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Thursday, 11 June 2009

When should governments invest in banks?

About 20 years ago a Harvard Business School professor lectured to me and others that the only logical reason why a shareholder should logically support an acquisition of another public company (in which the shareholder could have taken a stake) was for the tax benefits. As it happens, I think he was wrong, but he had 75% of a point.

Now it seems the boot is on the other foot, and if I was a US tax payer, I would want the government to take a major stake in Citigroup. Why? Because of the tax.

Citi has been reported as creating a poison pill that would deter investors and hedge funds from building up a large stake in Citi as well as deterring existing shareholders from increasing their holdings. If an investor buys a stake of more than 5 per cent in Citi, or if an existing shareholder with more than 5 per cent increases its holding by more than 50 per cent, all other investors will in effect be able to buy one share for every share held at a 50 per cent discount to the market price.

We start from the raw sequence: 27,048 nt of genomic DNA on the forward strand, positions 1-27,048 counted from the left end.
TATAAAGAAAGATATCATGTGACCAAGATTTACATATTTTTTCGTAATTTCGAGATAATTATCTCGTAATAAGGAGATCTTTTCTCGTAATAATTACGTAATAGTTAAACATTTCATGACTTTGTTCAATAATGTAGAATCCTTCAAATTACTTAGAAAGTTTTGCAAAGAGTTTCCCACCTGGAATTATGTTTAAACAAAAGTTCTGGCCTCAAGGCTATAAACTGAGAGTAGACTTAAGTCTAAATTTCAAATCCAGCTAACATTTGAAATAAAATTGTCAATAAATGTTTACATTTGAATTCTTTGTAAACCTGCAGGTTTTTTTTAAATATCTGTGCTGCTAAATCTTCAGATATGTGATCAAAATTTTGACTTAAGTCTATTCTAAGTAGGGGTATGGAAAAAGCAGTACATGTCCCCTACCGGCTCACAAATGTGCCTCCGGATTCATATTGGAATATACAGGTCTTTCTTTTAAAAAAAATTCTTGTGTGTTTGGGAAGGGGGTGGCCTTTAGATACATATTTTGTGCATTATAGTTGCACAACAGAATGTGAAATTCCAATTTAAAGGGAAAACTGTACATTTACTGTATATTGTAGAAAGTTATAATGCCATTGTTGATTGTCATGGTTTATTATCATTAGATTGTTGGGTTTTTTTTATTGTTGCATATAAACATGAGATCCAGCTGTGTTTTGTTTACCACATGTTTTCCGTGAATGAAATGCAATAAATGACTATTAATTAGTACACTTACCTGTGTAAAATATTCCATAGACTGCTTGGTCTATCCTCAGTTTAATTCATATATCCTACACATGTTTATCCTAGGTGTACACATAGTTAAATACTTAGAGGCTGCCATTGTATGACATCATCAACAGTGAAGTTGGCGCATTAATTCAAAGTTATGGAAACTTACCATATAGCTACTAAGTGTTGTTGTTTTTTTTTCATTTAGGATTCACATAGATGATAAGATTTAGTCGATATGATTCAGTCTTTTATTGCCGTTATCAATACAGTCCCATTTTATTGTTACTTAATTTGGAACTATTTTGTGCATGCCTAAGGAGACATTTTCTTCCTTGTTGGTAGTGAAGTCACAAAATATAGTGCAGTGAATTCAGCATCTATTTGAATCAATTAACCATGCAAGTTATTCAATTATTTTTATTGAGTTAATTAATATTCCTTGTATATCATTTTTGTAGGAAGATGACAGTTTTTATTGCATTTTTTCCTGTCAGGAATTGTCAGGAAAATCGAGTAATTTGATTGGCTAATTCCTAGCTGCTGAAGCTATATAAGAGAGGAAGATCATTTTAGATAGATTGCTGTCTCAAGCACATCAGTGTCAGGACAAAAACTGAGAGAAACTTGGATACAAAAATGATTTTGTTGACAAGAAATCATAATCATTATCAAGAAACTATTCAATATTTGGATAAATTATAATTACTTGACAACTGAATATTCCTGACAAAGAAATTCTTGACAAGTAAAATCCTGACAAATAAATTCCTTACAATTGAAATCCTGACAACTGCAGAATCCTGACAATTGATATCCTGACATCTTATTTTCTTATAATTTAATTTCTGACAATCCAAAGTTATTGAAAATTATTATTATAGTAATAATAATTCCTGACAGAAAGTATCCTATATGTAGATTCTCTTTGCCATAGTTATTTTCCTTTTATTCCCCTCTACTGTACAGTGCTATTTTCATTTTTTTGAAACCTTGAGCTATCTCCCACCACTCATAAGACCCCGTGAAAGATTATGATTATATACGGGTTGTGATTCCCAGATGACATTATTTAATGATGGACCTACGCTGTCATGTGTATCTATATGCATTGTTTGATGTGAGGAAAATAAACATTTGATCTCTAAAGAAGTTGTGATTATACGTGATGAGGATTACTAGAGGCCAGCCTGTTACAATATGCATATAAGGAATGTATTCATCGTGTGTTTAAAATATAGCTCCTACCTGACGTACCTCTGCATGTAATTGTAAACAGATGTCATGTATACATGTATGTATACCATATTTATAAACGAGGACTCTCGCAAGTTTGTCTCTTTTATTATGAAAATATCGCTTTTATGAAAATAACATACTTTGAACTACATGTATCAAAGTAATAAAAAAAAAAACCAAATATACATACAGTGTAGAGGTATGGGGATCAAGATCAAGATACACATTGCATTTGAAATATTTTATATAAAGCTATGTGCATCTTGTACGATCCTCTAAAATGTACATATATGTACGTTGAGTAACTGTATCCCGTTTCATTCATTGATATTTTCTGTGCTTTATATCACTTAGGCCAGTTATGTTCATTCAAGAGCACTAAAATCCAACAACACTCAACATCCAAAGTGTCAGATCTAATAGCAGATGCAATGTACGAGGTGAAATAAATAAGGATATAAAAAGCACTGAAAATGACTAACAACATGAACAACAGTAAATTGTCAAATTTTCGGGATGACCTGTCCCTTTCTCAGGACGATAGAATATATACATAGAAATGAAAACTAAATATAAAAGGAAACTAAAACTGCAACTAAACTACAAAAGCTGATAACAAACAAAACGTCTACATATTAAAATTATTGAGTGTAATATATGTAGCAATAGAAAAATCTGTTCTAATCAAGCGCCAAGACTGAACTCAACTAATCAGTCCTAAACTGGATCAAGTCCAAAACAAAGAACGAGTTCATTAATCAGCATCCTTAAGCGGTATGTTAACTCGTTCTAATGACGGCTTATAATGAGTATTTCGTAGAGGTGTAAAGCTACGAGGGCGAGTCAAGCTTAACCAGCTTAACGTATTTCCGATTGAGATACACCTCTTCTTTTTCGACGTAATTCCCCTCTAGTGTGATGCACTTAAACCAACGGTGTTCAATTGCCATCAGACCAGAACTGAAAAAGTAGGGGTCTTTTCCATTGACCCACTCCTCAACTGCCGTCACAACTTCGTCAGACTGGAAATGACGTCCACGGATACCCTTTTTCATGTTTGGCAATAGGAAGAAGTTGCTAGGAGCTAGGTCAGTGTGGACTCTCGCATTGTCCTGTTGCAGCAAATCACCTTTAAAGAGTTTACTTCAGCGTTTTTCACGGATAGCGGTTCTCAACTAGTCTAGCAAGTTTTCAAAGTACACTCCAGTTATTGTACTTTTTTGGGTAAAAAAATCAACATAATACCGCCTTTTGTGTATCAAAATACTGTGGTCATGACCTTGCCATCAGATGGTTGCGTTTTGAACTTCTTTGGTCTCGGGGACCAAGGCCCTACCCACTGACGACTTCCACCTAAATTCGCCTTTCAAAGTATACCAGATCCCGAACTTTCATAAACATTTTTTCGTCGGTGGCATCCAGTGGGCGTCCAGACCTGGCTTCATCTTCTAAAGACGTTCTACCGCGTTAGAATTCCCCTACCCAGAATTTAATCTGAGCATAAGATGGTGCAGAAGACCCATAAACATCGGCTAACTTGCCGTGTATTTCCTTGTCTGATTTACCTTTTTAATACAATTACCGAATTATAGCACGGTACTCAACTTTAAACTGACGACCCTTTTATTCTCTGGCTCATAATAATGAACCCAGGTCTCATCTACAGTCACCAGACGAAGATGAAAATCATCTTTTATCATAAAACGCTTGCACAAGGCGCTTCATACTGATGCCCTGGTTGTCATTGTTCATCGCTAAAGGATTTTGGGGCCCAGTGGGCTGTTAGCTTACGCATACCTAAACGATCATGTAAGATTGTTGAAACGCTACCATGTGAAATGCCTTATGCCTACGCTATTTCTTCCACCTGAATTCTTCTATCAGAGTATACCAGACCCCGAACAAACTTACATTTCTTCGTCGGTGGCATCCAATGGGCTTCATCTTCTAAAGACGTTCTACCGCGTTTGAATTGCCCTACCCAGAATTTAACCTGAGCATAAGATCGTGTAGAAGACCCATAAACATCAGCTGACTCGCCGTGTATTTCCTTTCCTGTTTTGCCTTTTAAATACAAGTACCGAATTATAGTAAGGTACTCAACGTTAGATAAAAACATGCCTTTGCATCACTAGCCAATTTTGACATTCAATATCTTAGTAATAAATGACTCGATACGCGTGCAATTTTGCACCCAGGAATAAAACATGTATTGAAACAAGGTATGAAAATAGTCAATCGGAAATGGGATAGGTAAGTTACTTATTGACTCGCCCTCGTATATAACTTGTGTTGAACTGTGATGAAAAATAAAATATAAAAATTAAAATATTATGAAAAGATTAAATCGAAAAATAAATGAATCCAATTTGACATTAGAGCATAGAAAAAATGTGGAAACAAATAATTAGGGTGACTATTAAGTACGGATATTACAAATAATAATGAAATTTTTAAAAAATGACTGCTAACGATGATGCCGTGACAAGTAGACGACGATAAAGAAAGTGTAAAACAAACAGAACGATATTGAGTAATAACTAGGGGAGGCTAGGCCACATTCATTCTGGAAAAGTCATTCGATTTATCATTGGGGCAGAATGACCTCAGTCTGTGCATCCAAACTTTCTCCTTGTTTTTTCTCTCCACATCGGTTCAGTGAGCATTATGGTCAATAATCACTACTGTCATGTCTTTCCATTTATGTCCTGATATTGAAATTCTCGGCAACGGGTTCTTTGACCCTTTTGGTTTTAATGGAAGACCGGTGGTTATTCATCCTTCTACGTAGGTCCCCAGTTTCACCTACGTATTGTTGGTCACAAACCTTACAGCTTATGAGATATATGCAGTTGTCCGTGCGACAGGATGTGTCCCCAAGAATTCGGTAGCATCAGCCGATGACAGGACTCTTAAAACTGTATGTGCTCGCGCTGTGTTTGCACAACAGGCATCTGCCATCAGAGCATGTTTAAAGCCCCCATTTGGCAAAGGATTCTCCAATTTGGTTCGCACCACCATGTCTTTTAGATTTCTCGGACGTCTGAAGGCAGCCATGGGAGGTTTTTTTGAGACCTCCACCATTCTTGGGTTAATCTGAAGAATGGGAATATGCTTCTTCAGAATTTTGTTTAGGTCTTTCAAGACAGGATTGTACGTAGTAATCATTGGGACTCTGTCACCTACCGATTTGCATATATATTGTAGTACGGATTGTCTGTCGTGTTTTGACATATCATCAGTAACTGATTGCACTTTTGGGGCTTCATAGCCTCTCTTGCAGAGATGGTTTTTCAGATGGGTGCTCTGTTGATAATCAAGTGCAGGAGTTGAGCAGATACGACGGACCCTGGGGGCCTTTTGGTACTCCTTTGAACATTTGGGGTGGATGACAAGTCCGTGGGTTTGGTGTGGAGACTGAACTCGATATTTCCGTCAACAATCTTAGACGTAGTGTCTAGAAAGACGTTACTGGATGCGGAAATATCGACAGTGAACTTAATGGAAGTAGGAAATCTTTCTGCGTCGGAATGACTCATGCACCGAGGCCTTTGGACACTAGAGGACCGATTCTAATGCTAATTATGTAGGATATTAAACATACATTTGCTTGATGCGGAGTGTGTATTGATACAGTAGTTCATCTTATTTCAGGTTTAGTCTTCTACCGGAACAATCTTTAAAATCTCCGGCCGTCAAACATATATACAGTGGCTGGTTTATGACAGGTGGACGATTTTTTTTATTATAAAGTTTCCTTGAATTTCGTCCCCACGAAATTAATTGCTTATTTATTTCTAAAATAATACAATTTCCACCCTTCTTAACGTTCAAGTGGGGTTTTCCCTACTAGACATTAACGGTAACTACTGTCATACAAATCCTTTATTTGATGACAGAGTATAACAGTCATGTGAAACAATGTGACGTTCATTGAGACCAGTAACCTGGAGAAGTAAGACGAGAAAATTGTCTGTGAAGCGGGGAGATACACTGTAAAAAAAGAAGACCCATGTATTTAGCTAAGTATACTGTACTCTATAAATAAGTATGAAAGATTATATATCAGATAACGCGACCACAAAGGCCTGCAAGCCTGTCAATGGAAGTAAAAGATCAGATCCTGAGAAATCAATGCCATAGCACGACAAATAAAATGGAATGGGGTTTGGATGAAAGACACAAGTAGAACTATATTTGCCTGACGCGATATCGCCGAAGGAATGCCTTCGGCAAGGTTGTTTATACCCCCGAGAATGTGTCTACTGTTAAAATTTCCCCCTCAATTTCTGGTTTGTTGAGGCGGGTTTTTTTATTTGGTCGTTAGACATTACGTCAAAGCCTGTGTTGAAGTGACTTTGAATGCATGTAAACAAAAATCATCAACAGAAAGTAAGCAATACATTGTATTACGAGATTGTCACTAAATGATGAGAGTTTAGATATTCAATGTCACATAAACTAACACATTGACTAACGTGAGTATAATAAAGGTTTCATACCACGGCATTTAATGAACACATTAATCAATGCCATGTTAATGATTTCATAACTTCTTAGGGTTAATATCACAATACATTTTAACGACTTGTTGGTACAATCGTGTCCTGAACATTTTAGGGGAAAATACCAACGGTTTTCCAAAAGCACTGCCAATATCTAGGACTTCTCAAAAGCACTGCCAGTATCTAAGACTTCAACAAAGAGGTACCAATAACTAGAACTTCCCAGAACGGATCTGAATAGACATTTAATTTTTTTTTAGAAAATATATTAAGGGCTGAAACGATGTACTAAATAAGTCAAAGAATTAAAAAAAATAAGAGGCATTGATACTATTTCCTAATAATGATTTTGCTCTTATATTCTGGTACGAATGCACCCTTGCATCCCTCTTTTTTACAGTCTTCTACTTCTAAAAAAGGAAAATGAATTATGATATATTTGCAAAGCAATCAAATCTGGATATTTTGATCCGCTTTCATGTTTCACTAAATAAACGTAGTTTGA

Citi people said they introduced the measure because US tax rules threatened Citi's ability to benefit from a $43 billion tax benefit. Those rules limit companies' ability to use prior year tax losses when more than 50 per cent of their shares are held by investors with stakes of more than 5 per cent. If Citi loses its right to use some of the tax benefits it has accumulated over the years, it will have to write down substantial deferred tax assets, book big losses and lose Tier 1 capital.

But if I was a US tax payer, I would be saying to myself, that is $43 billion of future taxes that may or may not be going to the US treasury.

What is the market cap of NYSE:C? About $19 bn. So a 50% stake from the US Government in Citi would run to about $10 bn, for an immediate payback of $43 billion in eradicated tax benefits, plus there might even be some upside in the shares!

Citi never sleeps, but Uncle Sam is snoozing on this one.

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